A town in Sardinia ordered motorists and hikers to avoid Google Maps to navigate local roads after too many people got lost and stranded by using the popular app, according to a report.
“Too many sedans and small cars get stuck on impassable paths, sometimes even off-road vehicles too,” Baunei Mayor Salvatore Corrias told the Italian news agency ANSA.
“All this because you follow the suggestions of Google Maps which, on our roads, are often misleading,” said the mayor in the Ogliastra region of the second-largest island in the Mediterranean.
“The old paper maps are better,” he added. “Or better still, use an expert local guide from our area.”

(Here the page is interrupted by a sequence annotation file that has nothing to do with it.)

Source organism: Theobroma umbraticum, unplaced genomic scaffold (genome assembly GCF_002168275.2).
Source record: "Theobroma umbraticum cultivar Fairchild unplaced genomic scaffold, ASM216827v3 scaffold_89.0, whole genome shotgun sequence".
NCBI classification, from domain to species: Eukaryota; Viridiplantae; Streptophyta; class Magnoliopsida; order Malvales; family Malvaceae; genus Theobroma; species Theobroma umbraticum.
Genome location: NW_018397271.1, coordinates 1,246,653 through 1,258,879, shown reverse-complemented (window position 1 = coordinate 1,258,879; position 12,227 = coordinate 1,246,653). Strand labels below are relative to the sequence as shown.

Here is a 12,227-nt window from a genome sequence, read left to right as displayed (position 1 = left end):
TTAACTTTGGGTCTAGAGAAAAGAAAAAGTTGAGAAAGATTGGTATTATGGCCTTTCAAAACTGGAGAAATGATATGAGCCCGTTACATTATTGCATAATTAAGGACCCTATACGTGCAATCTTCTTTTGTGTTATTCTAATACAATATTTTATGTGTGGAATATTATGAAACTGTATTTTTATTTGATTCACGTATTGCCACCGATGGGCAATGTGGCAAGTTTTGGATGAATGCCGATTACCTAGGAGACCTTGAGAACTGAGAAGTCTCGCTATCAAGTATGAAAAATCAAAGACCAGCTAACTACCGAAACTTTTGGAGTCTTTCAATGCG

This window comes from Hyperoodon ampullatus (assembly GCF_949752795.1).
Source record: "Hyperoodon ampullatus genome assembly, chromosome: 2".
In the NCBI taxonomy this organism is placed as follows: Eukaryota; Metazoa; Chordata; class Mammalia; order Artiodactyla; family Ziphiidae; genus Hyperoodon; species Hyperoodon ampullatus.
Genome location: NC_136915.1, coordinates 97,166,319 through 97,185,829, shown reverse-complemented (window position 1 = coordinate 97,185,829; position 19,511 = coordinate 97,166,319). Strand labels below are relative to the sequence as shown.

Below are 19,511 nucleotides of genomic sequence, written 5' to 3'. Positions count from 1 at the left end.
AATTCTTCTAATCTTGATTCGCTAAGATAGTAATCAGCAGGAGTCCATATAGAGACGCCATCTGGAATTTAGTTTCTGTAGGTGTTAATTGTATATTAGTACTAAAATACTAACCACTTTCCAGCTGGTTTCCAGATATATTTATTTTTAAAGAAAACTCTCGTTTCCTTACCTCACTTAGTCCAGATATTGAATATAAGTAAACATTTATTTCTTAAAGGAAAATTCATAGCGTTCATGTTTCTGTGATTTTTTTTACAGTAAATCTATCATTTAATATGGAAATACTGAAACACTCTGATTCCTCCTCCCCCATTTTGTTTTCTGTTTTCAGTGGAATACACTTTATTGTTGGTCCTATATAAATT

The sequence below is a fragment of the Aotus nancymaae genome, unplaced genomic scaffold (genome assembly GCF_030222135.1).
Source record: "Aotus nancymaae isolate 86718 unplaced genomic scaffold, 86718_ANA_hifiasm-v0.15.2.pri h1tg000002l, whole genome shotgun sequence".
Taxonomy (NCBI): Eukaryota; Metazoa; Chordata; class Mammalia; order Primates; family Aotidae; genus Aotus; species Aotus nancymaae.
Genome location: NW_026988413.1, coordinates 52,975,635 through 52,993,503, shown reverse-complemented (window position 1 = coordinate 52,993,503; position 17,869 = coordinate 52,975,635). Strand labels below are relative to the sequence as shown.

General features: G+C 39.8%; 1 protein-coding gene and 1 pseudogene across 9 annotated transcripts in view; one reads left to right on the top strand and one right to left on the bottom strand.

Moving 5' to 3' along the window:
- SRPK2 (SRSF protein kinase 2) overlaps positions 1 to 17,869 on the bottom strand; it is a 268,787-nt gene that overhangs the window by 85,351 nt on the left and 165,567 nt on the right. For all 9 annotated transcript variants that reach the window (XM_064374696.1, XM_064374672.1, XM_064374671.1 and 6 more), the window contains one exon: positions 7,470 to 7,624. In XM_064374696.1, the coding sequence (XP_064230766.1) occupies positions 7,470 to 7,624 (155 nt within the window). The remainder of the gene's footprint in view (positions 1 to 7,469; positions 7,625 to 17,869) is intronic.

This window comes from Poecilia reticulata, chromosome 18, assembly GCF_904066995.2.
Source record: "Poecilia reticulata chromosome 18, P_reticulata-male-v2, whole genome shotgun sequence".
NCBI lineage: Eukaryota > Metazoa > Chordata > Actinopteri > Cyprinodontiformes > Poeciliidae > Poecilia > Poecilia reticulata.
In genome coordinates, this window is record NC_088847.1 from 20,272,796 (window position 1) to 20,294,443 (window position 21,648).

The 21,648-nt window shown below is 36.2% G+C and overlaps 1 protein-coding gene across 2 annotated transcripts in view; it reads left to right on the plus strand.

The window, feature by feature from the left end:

Several hikers have gone missing and many vehicles got stuck in the impassable narrow roads of the Supramonte area after being led astray by using Google Maps, the mayor said.
Signs have been put up warning people: “Don’t Follow the Directions of Google Maps.”
“We are putting them up everywhere,” Corrias told ANSA, adding that the council also has complained to Google about the errant directions.
Last year, 144 people were rescued by emergency services after getting lost in the area, including two hapless tourists in a Porsche who ended up stuck on a narrow mountain pass, according to Il Messaggero.
Baunei is situated in a rugged and mountainous part of the province of Nauro in northeastern Sardinia, which is famous internationally for its white sandy beaches.
Sardinia is not the only place in Italy where wayward tourists get into trouble using Google Maps.
In Venice, despite myriad road signs in English and Italian warning tourists that they can’t drive in the historic city, several visitors still cause chaos each year by trying to drive alongside the canals, according to The Local news site.
Google did not immediately respond to a request for comment from The Post.